Michael Bird weighs in with the sort of one-sided statement I’m used to hearing from fellow evangelicals on the question of Zionism. It’s just that Michael is one-sided in the less common direction. In place of undiluted support for Zionism, he offers undiluted support for anti-Zionism. The idea seems to be that one reserves one’s most indefensible statements for one’s personal blog. If that’s what’s going on, it might be better not to blog at all.
On a thread spun out over at Chris Tilling's place, Clayton Stirling Bartholomew raised the appropriate question years ago: Is there a biblical warrant for modern Israel?
The conversation around Judaism, Zionism, and Israel continues to play itself out among Christians in superficial ways. Too many biblical scholars and theologians – including Michael, whom I want to keep as a friend and colleague despite my beating up on him in this post – write or at least blog as if they know nothing of the shameful history of biblical and theological scholarship on precisely these subjects: Judaism, Zionism, and Israel.
Furthermore, if biblical scholars and theologians think they can delink those three terms, that only goes to show that they have little deep knowledge of the structure of Judaism down through the ages. Nor are they in any position to understand Romans 9-11. It’s as if they have never read a page of Wilhelm Vischer or Friedrich Marquardt, and know nothing of Jochen Klepper.
Almost 30 years ago, the Rhineland Evangelical Church Synod (1980) declared that “the continuing existence of the Jewish people, its return to the Promised Land and the creation of the State of Israel . . . [are] a sign of God’s faithfulness to his people.”1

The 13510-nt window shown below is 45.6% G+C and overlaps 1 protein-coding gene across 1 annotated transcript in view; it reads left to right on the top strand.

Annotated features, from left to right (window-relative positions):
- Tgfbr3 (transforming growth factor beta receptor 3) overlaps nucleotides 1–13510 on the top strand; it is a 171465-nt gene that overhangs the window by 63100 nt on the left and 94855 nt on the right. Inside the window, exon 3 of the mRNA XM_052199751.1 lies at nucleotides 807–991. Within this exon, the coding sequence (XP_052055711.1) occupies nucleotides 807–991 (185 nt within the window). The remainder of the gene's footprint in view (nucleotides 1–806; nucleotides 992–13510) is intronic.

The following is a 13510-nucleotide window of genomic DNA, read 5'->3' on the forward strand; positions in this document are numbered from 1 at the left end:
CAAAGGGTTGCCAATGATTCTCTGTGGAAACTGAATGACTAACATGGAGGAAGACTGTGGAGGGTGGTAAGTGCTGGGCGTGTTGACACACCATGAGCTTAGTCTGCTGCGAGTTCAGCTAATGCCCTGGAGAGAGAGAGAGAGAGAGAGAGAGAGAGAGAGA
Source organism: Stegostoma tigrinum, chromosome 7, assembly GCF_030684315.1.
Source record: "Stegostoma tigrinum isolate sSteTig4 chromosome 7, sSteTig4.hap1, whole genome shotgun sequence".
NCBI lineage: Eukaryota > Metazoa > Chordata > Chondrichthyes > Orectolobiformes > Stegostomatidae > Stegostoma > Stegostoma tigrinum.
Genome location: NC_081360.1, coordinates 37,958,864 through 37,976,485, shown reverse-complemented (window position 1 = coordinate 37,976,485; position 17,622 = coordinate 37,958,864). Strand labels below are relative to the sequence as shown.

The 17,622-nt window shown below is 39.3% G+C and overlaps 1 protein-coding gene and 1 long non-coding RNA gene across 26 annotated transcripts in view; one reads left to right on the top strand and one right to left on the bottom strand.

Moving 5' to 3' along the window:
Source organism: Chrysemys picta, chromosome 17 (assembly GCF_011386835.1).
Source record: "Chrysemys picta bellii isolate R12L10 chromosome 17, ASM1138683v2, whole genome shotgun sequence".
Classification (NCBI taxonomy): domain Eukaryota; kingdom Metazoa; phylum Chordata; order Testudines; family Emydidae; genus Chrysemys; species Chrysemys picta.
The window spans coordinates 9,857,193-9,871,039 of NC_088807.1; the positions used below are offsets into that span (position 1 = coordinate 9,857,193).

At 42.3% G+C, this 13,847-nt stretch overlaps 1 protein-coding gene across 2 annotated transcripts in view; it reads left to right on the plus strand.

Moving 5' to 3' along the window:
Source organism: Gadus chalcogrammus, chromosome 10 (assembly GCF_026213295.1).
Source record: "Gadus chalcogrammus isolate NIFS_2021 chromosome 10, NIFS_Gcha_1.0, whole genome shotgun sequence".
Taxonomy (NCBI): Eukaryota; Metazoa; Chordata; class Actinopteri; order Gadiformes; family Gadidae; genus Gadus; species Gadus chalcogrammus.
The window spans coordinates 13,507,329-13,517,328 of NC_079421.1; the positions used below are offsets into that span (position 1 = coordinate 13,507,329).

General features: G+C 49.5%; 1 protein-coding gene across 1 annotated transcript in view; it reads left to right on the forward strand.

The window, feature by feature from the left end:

That famous statement, as anyone knows who knows anything about the history of these questions among Christians in Germany, is the end-result of a process of metanoia which, it seems to me, too many contemporary Christians risk never experiencing in their own flesh. If the statement carries any weight, then there is a biblical warrant for modern Israel.
On that basis, precisely on that basis, it is possible and necessary to criticize the policies of modern Israel as conscience dictates. Christians, it seems to me, are bound to be in solidarity, with respect to Israel and Palestine, with Jews, Christians, and Muslims. All three, in probably conflicting ways. Anything less IMO makes a travesty of the Christian faith.
1 Rolf Rendtorff and Hans Hermann Henrix, Die Kirchen und das Judentum. Dokumente von 1945 bis 1985 (Paderborn/ München, 1988) 594. For background, go here. For a nuanced statement of the question by one of my teachers in Altes Testament, see this piece by Frank Crüsemann. Perhaps I should also disclose that I was offered a full scholarship to do a doctorate with Friedrich Marquardt in Berlin, but turned the offer down.